And as we saw with the other two EQ skills, you can build your social awareness by taking specific action steps. Here are 6 strategies that you can employ to build your social awareness and boost your EQ.

Strategies for Building Social Awareness

1.    Observe and Be Mindful

The start of developing social awareness is to slow down and be in the moment when dealing with others so that you can focus on and absorb critical information about other people without allowing your own thoughts and feelings to interfere with your perceptions.  

The next time you have an encounter with someone else, be there! Don’t worry about the past or plan for the future:  just pay attention to the other person and stay in the moment.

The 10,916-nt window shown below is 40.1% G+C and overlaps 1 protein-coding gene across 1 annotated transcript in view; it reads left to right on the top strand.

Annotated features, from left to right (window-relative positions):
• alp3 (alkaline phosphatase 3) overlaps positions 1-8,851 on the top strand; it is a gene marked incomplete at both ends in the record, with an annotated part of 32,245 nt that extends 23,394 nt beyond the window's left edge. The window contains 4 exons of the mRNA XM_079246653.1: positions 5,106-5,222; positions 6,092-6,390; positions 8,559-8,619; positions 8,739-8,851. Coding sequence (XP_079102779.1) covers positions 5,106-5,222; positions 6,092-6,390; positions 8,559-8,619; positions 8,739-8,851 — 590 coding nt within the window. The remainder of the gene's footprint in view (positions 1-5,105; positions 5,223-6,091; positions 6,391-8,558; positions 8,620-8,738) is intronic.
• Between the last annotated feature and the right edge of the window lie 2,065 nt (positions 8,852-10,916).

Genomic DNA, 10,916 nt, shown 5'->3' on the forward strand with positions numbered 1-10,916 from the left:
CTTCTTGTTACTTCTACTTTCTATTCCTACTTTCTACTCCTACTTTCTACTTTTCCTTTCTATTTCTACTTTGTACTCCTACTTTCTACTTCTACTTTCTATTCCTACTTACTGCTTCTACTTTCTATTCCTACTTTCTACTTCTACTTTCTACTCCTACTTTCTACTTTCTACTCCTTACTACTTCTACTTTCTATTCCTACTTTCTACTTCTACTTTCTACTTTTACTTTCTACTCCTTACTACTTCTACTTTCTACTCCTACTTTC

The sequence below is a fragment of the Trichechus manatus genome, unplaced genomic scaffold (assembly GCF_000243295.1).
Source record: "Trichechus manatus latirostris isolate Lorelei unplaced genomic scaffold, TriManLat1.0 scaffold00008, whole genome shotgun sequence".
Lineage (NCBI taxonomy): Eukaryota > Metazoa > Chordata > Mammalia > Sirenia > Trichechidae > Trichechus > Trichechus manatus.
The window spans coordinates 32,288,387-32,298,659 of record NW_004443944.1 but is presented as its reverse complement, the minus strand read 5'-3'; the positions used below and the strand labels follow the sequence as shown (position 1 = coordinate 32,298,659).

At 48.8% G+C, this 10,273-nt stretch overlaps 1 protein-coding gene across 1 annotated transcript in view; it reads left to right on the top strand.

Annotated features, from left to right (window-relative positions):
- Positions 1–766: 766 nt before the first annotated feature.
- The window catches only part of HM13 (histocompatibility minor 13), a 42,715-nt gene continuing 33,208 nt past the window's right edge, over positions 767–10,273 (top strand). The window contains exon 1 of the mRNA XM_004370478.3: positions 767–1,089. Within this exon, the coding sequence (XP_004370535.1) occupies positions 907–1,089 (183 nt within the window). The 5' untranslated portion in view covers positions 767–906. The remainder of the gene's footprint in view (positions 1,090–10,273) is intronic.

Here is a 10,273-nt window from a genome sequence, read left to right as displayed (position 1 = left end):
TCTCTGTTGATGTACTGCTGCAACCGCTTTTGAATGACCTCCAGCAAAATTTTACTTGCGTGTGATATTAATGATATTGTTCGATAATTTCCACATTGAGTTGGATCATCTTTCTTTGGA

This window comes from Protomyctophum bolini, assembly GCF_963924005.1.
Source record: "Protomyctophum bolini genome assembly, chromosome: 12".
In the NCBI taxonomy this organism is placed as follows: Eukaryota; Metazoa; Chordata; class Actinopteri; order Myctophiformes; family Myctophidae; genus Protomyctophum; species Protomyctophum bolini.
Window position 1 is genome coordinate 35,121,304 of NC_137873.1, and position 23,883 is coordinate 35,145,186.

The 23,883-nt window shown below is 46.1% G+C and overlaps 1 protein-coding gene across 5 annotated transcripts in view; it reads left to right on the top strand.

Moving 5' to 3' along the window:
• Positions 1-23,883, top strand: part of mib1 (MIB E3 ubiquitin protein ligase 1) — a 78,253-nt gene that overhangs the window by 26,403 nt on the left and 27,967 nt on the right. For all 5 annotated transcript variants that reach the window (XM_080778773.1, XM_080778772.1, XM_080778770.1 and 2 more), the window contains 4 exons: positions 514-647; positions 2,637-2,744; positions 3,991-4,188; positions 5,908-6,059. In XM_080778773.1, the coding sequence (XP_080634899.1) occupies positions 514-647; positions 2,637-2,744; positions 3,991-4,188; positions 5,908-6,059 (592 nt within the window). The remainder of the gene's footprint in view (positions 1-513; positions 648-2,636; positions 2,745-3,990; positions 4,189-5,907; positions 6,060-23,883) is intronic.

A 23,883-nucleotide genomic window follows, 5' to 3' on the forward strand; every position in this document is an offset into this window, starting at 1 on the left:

2.    Listen

Listening is a powerful communication skill that involves paying close attention to others and remaining open-minded so that you are focusing on what the speaker is saying and not allowing your own agenda to clutter up your impressions.

It means that you are aware of both what the person is saying—the words—as well as how the person is saying them by observing her tone of voice, the speed with which she talks and the volume of her voice.  

It also means reading between the lines for what is not being said and listening intuitively for the person’s real agenda.

Musicians have an advantage here because they have to listen carefully to themselves and others in the course of performing.  So use that skill to listen to others before you speak.  Not only will you pick up valuable information but you will also draw in the other person and facilitate making a meaningful connection!

3.    Pay Attention to Body Language